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On the biotechnology battlefield, proponents try to sell the benefits of genetically modified foods, and opponents try to sell the risks. Yet for both camps, oversimplified assumptions about consumers have lead to counter productive strategies and tactics. For instance, proponents assume the biotechnology issue will "blow over" and that good science sells, while opponents of assume that consumers want to be informed, and that risks of the unknown are more important than benefits.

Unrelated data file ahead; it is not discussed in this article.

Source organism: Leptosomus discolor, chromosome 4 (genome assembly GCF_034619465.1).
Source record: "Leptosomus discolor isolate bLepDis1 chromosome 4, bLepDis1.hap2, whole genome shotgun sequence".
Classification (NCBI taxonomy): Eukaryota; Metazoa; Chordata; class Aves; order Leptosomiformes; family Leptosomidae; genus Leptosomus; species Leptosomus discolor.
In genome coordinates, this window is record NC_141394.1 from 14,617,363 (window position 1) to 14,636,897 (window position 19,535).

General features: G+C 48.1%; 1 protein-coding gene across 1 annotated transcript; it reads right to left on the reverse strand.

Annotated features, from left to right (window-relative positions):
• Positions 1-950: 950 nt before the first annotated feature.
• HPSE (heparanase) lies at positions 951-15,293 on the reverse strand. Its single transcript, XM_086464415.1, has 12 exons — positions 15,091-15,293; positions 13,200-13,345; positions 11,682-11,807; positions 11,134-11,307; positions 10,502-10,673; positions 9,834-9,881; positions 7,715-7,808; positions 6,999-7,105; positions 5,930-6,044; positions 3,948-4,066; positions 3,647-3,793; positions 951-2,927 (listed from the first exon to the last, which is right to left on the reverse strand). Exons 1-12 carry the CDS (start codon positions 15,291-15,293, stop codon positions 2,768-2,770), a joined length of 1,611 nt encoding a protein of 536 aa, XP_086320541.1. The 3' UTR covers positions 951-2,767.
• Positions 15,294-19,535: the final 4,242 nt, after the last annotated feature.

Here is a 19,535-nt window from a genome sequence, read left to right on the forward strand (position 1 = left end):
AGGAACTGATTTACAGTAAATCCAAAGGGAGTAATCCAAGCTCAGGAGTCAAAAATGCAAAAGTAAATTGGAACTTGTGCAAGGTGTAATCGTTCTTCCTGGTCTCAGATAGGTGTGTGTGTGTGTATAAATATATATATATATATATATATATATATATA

Based on an understanding of consumer behavior, eight assumptions of proponents and opponents are examined and revised. The resulting insights points to specific changes that both proponents and opponents of biotechnology can use to more effectively educate their constituents.
Wansink, Brian and Junyong Kim (2001). The Marketing Battle Over Genetically Modified Foods: False Assumptions about Consumer Behavior. American Behavioral Scientist, 44(8), 1405–1417. doi: 10.1177/00027640121956755.